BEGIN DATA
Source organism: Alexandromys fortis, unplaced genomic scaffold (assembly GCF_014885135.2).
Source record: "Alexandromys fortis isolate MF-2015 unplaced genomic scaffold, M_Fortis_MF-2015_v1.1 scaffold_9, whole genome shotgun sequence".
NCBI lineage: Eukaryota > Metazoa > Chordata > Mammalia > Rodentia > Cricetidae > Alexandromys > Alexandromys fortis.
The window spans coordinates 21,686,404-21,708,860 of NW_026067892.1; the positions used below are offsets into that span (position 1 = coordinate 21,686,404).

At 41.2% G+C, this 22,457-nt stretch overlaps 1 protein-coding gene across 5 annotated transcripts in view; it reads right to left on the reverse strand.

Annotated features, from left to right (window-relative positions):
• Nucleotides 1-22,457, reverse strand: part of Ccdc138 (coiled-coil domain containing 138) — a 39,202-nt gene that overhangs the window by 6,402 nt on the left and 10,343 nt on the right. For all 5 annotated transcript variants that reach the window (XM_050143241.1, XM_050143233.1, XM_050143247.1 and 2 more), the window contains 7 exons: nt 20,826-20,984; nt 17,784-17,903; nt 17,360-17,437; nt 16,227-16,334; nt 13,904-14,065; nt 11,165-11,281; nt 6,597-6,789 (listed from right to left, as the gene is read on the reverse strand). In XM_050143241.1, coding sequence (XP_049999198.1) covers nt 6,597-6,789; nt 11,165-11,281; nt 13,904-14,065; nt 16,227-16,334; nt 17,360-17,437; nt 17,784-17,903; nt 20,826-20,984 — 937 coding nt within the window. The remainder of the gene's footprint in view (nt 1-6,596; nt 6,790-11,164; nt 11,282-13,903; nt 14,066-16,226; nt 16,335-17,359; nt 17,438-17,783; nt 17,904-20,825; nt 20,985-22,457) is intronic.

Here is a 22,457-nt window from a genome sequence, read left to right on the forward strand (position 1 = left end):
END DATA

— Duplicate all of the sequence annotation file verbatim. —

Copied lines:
Source organism: Alexandromys fortis, unplaced genomic scaffold (assembly GCF_014885135.2).
Source record: "Alexandromys fortis isolate MF-2015 unplaced genomic scaffold, M_Fortis_MF-2015_v1.1 scaffold_9, whole genome shotgun sequence".
NCBI lineage: Eukaryota > Metazoa > Chordata > Mammalia > Rodentia > Cricetidae > Alexandromys > Alexandromys fortis.
The window spans coordinates 21,686,404-21,708,860 of NW_026067892.1; the positions used below are offsets into that span (position 1 = coordinate 21,686,404).

At 41.2% G+C, this 22,457-nt stretch overlaps 1 protein-coding gene across 5 annotated transcripts in view; it reads right to left on the reverse strand.

Annotated features, from left to right (window-relative positions):
• Nucleotides 1-22,457, reverse strand: part of Ccdc138 (coiled-coil domain containing 138) — a 39,202-nt gene that overhangs the window by 6,402 nt on the left and 10,343 nt on the right. For all 5 annotated transcript variants that reach the window (XM_050143241.1, XM_050143233.1, XM_050143247.1 and 2 more), the window contains 7 exons: nt 20,826-20,984; nt 17,784-17,903; nt 17,360-17,437; nt 16,227-16,334; nt 13,904-14,065; nt 11,165-11,281; nt 6,597-6,789 (listed from right to left, as the gene is read on the reverse strand). In XM_050143241.1, coding sequence (XP_049999198.1) covers nt 6,597-6,789; nt 11,165-11,281; nt 13,904-14,065; nt 16,227-16,334; nt 17,360-17,437; nt 17,784-17,903; nt 20,826-20,984 — 937 coding nt within the window. The remainder of the gene's footprint in view (nt 1-6,596; nt 6,790-11,164; nt 11,282-13,903; nt 14,066-16,226; nt 16,335-17,359; nt 17,438-17,783; nt 17,904-20,825; nt 20,985-22,457) is intronic.

Here is a 22,457-nt window from a genome sequence, read left to right on the forward strand (position 1 = left end):